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What Is Chronic Kidney Disease?

Written by Kimberly Slater
March 19, 2019

The kidneys are the body’s filtering system. Chronic kidney disease (CKD) happens when your kidneys are damaged and can’t filter blood the way they used to. In fact, 1 in 3 adults in the United States are at risk for getting chronic kidney disease.

Risk factors for developing kidney disease include diabetes, high blood pressure, heart disease, smoking, family history of kidney failure, poor diet, obesity, and inactivity. As a person’s kidneys decline, they will move from stage 1 CKD to stage 5 CKD to End Stage Kidney Disease (ESRD). When a person has reached ESRD they will either need dialysis or a kidney transplant.

What Can You Do?

If you have diabetes, hypertension, or other risk factors, get tested for kidney disease and protect your kidneys by not smoking, making healthy food choices, being more active, aiming for a healthy weight, and managing health conditions that cause kidney damage.

According to Research in the American Journal of Kidney Disease and the National Institute of Health , you can significantly lower your risk of developing CKD by eating the following foods every day:

• Beans, lentils, and peas
• Vegetables
• Fruits
• Whole grains (oatmeal, brown rice, barley, and quinoa)
• Nuts and seeds

Inflammation and Antioxidants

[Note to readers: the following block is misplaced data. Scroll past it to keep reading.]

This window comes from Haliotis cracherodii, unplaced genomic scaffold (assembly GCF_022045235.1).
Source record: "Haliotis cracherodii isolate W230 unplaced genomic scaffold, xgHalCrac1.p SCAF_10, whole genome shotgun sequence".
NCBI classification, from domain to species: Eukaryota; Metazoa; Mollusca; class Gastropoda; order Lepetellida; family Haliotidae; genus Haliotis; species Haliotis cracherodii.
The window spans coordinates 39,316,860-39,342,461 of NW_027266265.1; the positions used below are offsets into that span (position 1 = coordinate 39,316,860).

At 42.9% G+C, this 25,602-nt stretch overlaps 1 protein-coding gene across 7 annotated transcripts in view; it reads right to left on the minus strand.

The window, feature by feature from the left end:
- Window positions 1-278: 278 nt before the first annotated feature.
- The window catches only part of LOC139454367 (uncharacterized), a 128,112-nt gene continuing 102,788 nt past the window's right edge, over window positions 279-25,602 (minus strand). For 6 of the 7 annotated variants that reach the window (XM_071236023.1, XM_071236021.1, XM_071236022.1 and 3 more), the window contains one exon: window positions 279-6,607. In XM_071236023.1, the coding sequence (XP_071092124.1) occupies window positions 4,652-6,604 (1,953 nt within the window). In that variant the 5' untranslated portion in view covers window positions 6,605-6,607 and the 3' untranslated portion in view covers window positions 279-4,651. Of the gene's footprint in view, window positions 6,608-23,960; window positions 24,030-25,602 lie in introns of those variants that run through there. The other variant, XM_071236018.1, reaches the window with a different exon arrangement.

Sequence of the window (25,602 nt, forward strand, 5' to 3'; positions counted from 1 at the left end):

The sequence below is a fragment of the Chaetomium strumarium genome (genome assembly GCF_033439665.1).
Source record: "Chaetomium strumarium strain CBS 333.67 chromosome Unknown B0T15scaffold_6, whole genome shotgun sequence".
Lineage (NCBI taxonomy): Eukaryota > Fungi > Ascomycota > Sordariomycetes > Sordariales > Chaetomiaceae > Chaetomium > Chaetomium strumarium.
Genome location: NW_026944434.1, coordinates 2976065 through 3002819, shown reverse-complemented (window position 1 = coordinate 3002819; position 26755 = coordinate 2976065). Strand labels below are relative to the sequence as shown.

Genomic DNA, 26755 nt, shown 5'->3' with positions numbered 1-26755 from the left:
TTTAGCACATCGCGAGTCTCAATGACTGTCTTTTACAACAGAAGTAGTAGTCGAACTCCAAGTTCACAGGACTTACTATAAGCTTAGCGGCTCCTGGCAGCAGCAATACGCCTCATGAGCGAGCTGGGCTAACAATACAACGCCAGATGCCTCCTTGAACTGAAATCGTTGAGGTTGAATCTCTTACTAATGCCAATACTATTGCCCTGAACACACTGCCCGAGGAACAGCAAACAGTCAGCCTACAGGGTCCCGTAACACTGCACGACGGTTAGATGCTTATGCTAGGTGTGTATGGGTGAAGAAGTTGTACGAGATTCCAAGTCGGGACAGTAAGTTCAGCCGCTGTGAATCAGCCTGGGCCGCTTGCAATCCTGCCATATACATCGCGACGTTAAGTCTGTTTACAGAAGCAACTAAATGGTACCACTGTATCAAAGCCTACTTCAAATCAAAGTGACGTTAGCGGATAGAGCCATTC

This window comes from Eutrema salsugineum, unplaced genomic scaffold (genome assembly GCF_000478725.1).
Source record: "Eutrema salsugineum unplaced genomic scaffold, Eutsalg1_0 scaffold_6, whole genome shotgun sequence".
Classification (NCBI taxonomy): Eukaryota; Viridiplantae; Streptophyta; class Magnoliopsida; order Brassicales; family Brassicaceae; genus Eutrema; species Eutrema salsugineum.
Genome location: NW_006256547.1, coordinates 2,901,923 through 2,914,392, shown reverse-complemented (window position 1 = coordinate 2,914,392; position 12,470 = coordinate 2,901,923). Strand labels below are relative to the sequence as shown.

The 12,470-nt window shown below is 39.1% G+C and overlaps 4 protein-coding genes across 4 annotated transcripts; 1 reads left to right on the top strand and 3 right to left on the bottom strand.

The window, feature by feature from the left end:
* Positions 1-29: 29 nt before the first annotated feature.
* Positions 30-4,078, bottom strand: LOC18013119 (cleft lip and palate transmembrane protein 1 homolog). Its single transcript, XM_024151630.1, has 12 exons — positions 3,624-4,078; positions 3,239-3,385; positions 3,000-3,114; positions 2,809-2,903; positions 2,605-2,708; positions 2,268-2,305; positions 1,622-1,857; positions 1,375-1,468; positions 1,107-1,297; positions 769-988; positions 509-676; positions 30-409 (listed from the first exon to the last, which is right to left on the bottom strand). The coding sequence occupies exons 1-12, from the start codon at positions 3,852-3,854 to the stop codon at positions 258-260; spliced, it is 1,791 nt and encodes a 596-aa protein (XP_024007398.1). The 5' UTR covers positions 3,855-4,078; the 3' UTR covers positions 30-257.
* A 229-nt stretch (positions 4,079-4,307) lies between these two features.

People with chronic kidney disease have persistent low-grade inflammation, which increases risk of heart disease and death. Inflammation happens when the body is trying to heal, like in the instance of a cut or splinter. The body wasn’t meant to be in a constant state of inflammation, and long-term damages can arise. People with chronic kidney disease are at risk for other inflammatory diseases such as cancer, heart diseases and stroke. It is important to focus on decreasing inflammation by transitioning to an anti-inflammatory diet. The focus of this article is to show the importance of this transition and how to do it.

The best way to DECREASE inflammation is to INCREASE antioxidant rich foods (as opposed to antioxidant supplements). Antioxidant intake can reduce the risk of CKD and the complications associated with CKD. Antioxidants are naturally found in many plant foods (beans, spices, and dark colored fruits and vegetables), and help to ward off cell damage by cleaning up waste products (think cancer prevention). Antioxidants are released from the foods we eat through digestion and travel through the bloodstream and into your body’s cells and help to stop or delay damage to the cells.